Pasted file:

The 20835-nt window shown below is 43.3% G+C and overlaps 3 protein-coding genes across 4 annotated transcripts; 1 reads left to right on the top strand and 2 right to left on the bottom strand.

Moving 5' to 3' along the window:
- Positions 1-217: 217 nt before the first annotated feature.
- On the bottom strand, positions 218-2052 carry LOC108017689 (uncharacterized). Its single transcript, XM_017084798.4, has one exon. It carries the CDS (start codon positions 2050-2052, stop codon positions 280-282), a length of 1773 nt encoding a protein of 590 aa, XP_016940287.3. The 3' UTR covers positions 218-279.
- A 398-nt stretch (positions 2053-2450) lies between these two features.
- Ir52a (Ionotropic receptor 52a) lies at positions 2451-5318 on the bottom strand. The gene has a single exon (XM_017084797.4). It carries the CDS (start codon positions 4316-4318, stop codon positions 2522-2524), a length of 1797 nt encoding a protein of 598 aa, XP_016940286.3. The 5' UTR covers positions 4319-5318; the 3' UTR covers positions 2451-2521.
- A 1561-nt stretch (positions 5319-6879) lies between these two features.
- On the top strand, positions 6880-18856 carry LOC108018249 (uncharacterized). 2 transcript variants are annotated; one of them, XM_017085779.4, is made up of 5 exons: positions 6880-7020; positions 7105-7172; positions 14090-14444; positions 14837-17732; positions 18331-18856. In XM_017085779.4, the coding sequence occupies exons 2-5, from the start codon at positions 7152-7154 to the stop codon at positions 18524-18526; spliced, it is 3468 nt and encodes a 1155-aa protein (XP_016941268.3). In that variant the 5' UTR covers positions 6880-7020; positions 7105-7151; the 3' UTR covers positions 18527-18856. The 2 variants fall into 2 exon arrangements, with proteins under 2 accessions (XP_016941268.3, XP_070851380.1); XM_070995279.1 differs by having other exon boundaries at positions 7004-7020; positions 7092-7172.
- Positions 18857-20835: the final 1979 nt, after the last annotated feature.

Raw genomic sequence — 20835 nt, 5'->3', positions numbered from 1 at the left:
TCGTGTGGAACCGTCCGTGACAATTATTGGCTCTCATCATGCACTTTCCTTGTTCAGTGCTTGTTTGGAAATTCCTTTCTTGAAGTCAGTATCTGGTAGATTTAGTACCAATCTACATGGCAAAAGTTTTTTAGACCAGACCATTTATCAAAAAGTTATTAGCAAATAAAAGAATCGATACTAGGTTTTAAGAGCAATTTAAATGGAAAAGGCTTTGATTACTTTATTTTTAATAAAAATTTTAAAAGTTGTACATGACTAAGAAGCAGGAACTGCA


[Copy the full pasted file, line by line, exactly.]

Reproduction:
The 20835-nt window shown below is 43.3% G+C and overlaps 3 protein-coding genes across 4 annotated transcripts; 1 reads left to right on the top strand and 2 right to left on the bottom strand.

Moving 5' to 3' along the window:
- Positions 1-217: 217 nt before the first annotated feature.
- On the bottom strand, positions 218-2052 carry LOC108017689 (uncharacterized). Its single transcript, XM_017084798.4, has one exon. It carries the CDS (start codon positions 2050-2052, stop codon positions 280-282), a length of 1773 nt encoding a protein of 590 aa, XP_016940287.3. The 3' UTR covers positions 218-279.
- A 398-nt stretch (positions 2053-2450) lies between these two features.
- Ir52a (Ionotropic receptor 52a) lies at positions 2451-5318 on the bottom strand. The gene has a single exon (XM_017084797.4). It carries the CDS (start codon positions 4316-4318, stop codon positions 2522-2524), a length of 1797 nt encoding a protein of 598 aa, XP_016940286.3. The 5' UTR covers positions 4319-5318; the 3' UTR covers positions 2451-2521.
- A 1561-nt stretch (positions 5319-6879) lies between these two features.
- On the top strand, positions 6880-18856 carry LOC108018249 (uncharacterized). 2 transcript variants are annotated; one of them, XM_017085779.4, is made up of 5 exons: positions 6880-7020; positions 7105-7172; positions 14090-14444; positions 14837-17732; positions 18331-18856. In XM_017085779.4, the coding sequence occupies exons 2-5, from the start codon at positions 7152-7154 to the stop codon at positions 18524-18526; spliced, it is 3468 nt and encodes a 1155-aa protein (XP_016941268.3). In that variant the 5' UTR covers positions 6880-7020; positions 7105-7151; the 3' UTR covers positions 18527-18856. The 2 variants fall into 2 exon arrangements, with proteins under 2 accessions (XP_016941268.3, XP_070851380.1); XM_070995279.1 differs by having other exon boundaries at positions 7004-7020; positions 7092-7172.
- Positions 18857-20835: the final 1979 nt, after the last annotated feature.

Raw genomic sequence — 20835 nt, 5'->3', positions numbered from 1 at the left:
TCGTGTGGAACCGTCCGTGACAATTATTGGCTCTCATCATGCACTTTCCTTGTTCAGTGCTTGTTTGGAAATTCCTTTCTTGAAGTCAGTATCTGGTAGATTTAGTACCAATCTACATGGCAAAAGTTTTTTAGACCAGACCATTTATCAAAAAGTTATTAGCAAATAAAAGAATCGATACTAGGTTTTAAGAGCAATTTAAATGGAAAAGGCTTTGATTACTTTATTTTTAATAAAAATTTTAAAAGTTGTACATGACTAAGAAGCAGGAACTGCA